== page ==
Opinion polling shows the American public groping for an approach to foreign policy that protects U.S. interests and values without bankrupting our nation financially, militarily or morally. An extreme version of this debate is playing out around the 2012 Republican primary. While Representative Ron Paul gives full voice to the tradition of American isolationism, Governors Mitt Romney and Jon Huntsman have taken tentative steps away from GOP orthodoxy by calling for significant troop withdrawals from Afghanistan. This isolationism-minded position has also found some support from Republicans in both houses of Congress. That has garnered strong pushback from Senators John McCain (R-AZ) and Lindsey Graham (R-SC), the dominant conservative national security voices in Congress, as well as the party’s neoconservative intellectuals. Poll numbers suggest the public is looking for a sober, pragmatic, collaborative approach. With tempers getting heated – this weekend Senator Graham suggested that Congress should “sorta shut up” and former White House speechwriter Marc Thiessen described the 2012 candidates’ views as “flirtation with retreat” – they don’t seem likely to get it from the conservative political debate.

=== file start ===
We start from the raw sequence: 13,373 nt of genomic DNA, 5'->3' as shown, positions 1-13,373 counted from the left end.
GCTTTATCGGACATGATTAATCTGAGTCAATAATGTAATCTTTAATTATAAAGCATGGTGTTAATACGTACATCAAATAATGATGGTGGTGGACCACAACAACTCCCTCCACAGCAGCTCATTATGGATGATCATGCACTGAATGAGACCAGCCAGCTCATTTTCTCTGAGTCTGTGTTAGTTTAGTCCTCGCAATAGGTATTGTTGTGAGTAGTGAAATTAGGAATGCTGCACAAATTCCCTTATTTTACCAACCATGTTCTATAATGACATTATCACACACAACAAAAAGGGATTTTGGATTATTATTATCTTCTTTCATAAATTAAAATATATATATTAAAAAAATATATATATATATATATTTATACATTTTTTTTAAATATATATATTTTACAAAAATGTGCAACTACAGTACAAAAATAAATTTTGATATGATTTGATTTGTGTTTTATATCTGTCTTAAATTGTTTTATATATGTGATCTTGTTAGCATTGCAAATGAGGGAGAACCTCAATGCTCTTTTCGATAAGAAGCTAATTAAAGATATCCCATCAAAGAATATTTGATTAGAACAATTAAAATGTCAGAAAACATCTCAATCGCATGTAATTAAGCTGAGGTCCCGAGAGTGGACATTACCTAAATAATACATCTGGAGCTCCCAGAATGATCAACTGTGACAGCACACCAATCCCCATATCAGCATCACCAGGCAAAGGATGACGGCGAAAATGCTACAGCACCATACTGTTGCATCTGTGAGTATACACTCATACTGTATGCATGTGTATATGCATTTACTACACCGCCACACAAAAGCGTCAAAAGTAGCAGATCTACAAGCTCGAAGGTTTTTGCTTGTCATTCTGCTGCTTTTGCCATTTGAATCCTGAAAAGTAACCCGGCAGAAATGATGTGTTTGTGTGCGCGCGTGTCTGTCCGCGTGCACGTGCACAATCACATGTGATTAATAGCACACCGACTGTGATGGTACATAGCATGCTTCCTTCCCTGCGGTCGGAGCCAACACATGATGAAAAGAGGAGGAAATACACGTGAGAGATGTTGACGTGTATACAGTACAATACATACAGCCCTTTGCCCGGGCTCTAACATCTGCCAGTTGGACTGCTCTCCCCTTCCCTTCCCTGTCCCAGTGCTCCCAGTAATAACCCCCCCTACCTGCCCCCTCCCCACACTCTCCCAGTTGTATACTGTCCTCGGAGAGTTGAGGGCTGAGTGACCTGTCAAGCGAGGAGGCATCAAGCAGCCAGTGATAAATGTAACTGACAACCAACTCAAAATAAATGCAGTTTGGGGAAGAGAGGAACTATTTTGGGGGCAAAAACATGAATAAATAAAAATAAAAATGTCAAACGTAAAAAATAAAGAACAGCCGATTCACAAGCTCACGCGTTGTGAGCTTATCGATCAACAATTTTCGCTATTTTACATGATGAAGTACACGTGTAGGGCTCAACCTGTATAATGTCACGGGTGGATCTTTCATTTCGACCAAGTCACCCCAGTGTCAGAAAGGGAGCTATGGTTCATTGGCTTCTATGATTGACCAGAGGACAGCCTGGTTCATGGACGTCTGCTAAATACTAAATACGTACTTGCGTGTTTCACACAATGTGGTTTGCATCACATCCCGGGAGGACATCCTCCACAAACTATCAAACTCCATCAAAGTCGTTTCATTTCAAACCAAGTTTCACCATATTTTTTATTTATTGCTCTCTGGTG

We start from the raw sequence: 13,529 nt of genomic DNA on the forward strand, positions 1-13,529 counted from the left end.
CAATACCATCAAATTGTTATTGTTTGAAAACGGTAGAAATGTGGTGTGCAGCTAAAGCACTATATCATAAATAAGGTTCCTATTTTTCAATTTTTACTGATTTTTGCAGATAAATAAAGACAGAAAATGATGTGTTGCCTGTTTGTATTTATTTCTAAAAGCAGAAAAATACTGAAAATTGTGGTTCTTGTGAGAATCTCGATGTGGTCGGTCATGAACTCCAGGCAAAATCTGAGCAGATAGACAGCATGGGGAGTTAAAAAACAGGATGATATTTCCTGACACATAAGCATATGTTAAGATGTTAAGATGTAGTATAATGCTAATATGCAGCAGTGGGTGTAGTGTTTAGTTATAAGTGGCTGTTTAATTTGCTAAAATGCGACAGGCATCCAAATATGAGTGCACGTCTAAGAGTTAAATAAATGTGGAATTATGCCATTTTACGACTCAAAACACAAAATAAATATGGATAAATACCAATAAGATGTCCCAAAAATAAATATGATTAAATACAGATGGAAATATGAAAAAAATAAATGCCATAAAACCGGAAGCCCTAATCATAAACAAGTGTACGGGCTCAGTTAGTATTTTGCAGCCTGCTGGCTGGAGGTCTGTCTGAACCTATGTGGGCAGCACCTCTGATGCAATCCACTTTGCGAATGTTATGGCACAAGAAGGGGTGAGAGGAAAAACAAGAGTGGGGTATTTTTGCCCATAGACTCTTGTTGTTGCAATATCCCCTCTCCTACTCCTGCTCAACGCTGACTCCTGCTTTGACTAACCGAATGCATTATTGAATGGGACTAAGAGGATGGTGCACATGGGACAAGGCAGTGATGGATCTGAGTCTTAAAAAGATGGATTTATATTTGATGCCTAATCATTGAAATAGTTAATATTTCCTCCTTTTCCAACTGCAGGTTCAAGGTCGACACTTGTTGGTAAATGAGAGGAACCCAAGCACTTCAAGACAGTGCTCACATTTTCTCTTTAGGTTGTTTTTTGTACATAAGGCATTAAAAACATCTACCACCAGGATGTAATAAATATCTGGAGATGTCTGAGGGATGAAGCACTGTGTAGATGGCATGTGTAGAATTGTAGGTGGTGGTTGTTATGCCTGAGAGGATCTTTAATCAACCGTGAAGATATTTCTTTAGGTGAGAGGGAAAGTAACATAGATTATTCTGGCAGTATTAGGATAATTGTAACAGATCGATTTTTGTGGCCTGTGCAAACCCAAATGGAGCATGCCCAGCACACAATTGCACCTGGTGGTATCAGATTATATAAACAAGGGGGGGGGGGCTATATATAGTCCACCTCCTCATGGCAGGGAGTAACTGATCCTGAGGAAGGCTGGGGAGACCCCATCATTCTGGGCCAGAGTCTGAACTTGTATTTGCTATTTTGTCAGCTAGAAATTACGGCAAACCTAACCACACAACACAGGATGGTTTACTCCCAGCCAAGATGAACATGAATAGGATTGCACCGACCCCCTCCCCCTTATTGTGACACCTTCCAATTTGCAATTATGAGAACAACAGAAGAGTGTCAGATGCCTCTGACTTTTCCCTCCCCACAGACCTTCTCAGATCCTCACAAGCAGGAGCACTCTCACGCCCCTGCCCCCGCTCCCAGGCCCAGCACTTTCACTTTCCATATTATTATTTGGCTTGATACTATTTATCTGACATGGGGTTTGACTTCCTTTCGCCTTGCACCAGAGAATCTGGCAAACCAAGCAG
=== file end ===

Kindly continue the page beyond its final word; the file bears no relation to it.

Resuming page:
With Congress heading home to their constituencies this weekend, conservatives are continuing their attacks on President Obama’s foreign policy. These attacks have followed a familiar pattern – conservatives reflexively attack Obama in every way possible in the hopes that one of their claims stick – even if the attacks contradict each other. For example, neoconservative Elliot Cohen argued yesterday in the Wall Street Journal that Obama’s foreign policy is the same as the Bush administration’s, even as former Vice President Dick Cheney and his daughter, former State Department official Liz Cheney, assert that Obama is dismantling Bush-era policies that protect America. These arguments are incoherent and baseless.
A clear and striking split has emerged amongst conservatives in response to the situation in Iran. Moderates, realists and GOP foreign policy leaders have all come out in support of the Administration’s approach and attacked neoconservative calls for meddling more in Iran. On the other hand, neoconservatives and the party’s political leadership have taken to the op-ed pages and the airwaves to denounce Obama’s approach and have called for more direct intervention in Iran.